The authors of this longitudinal study aimed to evaluate if reduced executive function (EF) is a risk factor for future falls over the course of 5 years of follow-up. Their findings demonstrated that the risk of future falls was predicted by performance on EF and attention tests conducted 5 years earlier among community-dwelling older adults.
This paper reviews the importance of the gait-cognition inter-relationship in aging and presents evidence that gait assessments can provide a window into the understanding of cognitive function, dysfunction and fall risk in older adults.
The authors investigated hypnotic use in older dementia patients as a potential risk factor for falls and bone fractures. Through the use of a national inpatient database in Japan they found that short-acting benzodiazepine hypnotics and ultrashort-acting non-benzodiazepine hypnotics may increase the risk of bone fracture in hospitalized dementia patients.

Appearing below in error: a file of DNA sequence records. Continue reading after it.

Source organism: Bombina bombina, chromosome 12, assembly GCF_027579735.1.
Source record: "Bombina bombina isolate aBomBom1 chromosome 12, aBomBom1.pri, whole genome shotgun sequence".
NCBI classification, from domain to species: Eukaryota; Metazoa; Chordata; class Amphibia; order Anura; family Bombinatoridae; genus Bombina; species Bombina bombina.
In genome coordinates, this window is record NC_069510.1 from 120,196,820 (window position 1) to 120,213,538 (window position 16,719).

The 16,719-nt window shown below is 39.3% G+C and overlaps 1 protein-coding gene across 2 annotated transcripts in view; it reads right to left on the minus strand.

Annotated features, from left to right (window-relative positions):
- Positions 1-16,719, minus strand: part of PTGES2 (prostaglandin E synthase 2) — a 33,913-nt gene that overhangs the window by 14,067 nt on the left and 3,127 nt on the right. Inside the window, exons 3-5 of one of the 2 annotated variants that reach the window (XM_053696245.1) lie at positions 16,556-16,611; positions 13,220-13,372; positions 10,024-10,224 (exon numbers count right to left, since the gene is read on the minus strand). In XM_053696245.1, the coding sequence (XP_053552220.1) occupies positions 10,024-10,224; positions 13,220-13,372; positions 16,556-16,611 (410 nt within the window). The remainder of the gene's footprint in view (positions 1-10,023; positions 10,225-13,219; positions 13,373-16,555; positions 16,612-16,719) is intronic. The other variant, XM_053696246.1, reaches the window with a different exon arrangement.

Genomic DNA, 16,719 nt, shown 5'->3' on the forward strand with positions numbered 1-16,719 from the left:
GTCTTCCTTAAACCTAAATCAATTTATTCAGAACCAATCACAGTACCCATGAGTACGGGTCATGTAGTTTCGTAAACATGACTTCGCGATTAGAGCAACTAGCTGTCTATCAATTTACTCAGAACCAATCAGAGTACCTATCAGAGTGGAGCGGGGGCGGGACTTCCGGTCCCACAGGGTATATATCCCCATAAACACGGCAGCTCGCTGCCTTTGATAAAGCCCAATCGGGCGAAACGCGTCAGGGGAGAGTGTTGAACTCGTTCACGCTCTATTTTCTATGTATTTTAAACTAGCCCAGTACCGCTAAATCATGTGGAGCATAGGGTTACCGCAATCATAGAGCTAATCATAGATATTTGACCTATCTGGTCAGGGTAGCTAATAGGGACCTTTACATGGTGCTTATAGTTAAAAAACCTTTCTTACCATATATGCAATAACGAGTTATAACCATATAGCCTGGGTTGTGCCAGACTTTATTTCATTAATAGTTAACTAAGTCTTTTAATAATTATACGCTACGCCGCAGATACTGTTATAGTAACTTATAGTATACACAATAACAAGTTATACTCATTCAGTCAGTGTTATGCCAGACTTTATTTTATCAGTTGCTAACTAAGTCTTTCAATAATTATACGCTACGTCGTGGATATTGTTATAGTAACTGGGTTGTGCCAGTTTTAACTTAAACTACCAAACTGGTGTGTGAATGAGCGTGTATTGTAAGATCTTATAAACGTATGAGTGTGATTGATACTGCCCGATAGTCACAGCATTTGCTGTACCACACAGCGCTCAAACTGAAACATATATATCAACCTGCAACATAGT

The authors undertook a qualitative study involving thematic analysis to explore the perceptions of older people with mild dementia and mild cognitive impairment and their family carers, about falling, fall risk and acceptability of fall prevention interventions.
The authors provide an overview of issues of concern and consideration related to TBI in the elderly. The issue of age bias in the treatment received by older adults compared to younger adults is touched upon.
The authors of this review express concern by the lack of research in the area of mild TBI in this population and advise against extrapolating evidence from studies using younger adults due to the special needs of this population.
This article describes a nation-wide, population-based study reviewing data from all TBI hospitalizations for adults 65 and over between 2006 and 2011. The investigators found that fall-related TBI admissions increased 7% annually. Advanced age, comorbidity and the severity of the injury were independent predictors of TBI-related falls and mortality.